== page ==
The fact that Windows fails to parse some valid addresses is a compelling reason to avoid using the Windows IPv6 parsing APIs altogether, since differences between how IPv6 implementations output and interpret addresses can lead to software incompatibility. I felt that this was such a glaring problem that I wrote to Microsoft Security about it in January 2020, but because they did not consider it to be a significant security issue, it has yet to be fixed.

RtlIpv6AddressToString writes past the null terminator

RtlIpv6AddressToString always zeroes out the 46th character of the buffer, even though the longest possible normalized native IPv6 address is only 39 characters:

1111:2222:3333:4444:5555:6666:7777:8888

If the input is an ISATAP address (indicated by 0 or 200 in the fifth component and 5efe in the sixth component), the longest possible normalized address increases to 44 characters in length, which is still one less than 45:

1111:2222:3333:4444:200:5efe:255.255.255.255

Overwriting the 46th character could cause a buffer overflow if the function is given an output buffer of less than 46 characters. The problem was fixed in RtlIpv6AddressToStringEx, which writes the minimum number of characters necessary.

RtlIpv6StringToAddress does not limit the length of the last component

An IPv6 address is invalid if any of its components are longer than four digits (even if the extra digits are just leading zeros). And since IPv6 address components are hexadecimal by default, there's no prefix like 0x to switch from decimal to hexadecimal. However, RtlIpv6AddressToString waives the length requirement for the last component if it is prefixed with 0x, for example:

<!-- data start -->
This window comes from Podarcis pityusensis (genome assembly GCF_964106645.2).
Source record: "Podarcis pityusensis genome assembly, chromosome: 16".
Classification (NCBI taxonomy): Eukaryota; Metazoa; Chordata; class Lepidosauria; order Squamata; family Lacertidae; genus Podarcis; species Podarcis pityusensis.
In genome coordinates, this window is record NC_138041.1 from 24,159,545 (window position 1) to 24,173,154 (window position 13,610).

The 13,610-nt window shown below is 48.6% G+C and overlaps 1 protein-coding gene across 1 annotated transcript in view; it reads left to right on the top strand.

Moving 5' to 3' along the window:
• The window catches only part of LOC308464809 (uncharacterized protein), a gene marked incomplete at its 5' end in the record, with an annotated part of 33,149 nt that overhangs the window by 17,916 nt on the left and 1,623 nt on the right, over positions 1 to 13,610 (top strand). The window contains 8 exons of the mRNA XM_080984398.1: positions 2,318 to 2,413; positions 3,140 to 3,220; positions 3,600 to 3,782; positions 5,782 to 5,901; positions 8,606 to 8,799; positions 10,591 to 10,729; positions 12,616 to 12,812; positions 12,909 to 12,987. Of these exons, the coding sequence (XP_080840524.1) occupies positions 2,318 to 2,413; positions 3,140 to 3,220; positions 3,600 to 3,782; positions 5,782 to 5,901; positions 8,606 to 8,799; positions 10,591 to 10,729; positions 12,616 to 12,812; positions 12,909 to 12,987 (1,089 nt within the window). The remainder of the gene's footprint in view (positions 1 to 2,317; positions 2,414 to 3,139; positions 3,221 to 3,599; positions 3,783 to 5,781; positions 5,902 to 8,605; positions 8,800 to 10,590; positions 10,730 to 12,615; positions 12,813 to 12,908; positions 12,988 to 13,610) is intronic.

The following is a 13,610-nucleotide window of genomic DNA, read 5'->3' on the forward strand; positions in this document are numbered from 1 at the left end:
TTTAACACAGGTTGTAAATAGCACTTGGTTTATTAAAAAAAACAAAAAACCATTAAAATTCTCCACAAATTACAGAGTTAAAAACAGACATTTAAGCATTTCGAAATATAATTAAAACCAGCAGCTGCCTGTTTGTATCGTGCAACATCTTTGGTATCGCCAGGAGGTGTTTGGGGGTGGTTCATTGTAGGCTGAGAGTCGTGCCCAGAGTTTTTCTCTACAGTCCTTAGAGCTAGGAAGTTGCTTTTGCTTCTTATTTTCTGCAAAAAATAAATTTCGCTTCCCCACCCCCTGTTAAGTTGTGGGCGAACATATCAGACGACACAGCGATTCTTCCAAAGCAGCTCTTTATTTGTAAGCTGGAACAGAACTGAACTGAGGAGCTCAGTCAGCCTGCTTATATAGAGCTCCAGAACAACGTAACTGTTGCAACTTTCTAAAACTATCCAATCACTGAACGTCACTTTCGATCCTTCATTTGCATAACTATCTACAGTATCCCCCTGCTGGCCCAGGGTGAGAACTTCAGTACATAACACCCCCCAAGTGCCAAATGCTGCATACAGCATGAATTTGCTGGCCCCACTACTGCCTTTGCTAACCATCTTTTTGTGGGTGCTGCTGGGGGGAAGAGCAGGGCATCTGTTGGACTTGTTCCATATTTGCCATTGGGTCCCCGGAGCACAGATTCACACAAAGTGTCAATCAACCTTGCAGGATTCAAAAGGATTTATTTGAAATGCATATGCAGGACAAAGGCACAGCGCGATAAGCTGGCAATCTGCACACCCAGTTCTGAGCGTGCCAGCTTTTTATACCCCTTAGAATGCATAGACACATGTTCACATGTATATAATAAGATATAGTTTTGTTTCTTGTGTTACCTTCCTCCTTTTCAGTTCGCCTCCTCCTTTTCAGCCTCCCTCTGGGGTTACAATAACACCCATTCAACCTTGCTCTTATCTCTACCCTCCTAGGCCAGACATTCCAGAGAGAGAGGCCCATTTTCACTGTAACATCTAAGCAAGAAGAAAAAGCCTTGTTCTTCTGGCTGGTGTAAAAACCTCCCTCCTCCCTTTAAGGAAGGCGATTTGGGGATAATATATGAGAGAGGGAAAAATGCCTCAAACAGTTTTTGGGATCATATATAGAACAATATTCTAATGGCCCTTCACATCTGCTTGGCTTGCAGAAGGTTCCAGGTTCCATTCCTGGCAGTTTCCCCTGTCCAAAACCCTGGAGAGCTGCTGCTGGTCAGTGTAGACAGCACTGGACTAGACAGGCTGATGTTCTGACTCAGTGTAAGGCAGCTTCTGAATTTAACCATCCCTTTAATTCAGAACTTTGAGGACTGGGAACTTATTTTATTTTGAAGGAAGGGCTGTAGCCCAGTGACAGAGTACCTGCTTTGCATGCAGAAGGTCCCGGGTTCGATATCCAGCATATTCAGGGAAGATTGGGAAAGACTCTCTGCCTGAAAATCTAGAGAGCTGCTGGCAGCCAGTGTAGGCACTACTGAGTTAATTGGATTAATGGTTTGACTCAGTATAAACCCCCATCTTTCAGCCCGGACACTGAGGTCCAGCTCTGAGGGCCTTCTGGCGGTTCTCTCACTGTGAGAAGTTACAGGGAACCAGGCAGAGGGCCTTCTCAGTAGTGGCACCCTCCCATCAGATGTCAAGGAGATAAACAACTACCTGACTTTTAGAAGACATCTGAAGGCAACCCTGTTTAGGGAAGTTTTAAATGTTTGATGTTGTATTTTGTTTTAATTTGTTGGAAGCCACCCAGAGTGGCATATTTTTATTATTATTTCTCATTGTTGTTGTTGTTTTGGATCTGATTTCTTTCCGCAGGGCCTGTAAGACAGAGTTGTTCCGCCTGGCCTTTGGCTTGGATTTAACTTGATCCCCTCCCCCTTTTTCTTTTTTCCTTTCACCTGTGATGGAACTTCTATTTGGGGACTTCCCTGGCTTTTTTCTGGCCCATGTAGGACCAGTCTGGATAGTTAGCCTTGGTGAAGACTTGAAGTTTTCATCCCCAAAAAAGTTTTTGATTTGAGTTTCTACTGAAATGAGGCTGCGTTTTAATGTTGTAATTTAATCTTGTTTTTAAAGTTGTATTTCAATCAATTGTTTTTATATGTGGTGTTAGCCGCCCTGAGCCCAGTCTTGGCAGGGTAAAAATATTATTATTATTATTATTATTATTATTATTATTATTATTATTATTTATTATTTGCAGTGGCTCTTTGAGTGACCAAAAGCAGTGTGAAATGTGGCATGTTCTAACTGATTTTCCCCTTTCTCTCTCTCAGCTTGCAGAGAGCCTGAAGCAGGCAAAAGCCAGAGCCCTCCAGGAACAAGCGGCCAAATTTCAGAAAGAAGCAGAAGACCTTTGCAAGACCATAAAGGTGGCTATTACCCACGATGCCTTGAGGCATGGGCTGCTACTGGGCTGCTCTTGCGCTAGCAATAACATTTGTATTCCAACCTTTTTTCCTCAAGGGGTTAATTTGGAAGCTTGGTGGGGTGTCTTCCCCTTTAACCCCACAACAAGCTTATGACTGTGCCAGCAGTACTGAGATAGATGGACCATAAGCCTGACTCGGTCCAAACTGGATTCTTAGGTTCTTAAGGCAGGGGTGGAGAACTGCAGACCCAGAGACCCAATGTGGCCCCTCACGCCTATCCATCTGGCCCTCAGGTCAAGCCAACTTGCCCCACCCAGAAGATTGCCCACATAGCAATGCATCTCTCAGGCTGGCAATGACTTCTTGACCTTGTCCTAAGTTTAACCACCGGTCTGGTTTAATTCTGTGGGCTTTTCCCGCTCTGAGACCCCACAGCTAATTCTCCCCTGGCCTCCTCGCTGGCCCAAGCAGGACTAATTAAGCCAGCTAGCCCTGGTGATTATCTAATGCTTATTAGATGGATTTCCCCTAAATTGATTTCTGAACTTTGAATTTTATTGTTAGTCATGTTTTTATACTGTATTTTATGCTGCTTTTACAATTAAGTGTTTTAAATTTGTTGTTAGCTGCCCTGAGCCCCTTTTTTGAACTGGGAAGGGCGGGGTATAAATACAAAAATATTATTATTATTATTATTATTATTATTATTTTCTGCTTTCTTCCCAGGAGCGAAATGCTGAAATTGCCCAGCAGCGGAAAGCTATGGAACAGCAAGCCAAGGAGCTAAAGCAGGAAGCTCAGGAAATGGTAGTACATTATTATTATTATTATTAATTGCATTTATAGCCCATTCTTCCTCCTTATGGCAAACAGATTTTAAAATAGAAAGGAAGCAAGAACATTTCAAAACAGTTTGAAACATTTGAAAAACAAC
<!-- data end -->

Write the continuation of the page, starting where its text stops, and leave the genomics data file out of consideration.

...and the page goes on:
::0x9999999999999999999999999999999999999999999999999999999999999999999999abcd

No matter how long the last component is, if it starts with 0x and contains only hexadecimal digits, the value is taken from the last four digits (::abcd in this example), the terminator is set to the x, and STATUS_SUCCESS is returned. This could result in a buffer overflow if an address that RtlIpv6AddressToString validates is assumed to be 45 characters or less and then copied to a 45-character buffer. The problem is more or less fixed in RtlIpv6StringToAddressEx, which returns STATUS_INVALID_PARAMETER if it encounters a 0x, although it still parses and saves the value following the 0x in the same way as RtlIpv6StringToAddress.

Best practices

With all of the above in mind, here's what I recommend:

  • For the sake of interoperability, avoid the Windows IPv6 parsing APIs if possible. Use an external library such as ipv6-parse instead.
  • If you do use the Windows IPv6 parsing or printing APIs, always use the Ex functions instead of the older ones.
  • Check the return value of RtlIpv6StringToAddressEx for errors, even if you have already validated the IPv6 address with a spec-conformant parser.

Happy coding! And if you're not already using Wine, be sure to check out the Wine 6.0 release (I'll be calling it "Wine Vista") which is due out at the beginning of next year. Apart from improved IPv6 support, compatibility with popular Windows software has taken an enormous step forward since Wine 5.0 thanks to an overhauled software architecture and tighter integration with MinGW.

Photo credit: Phil Wolff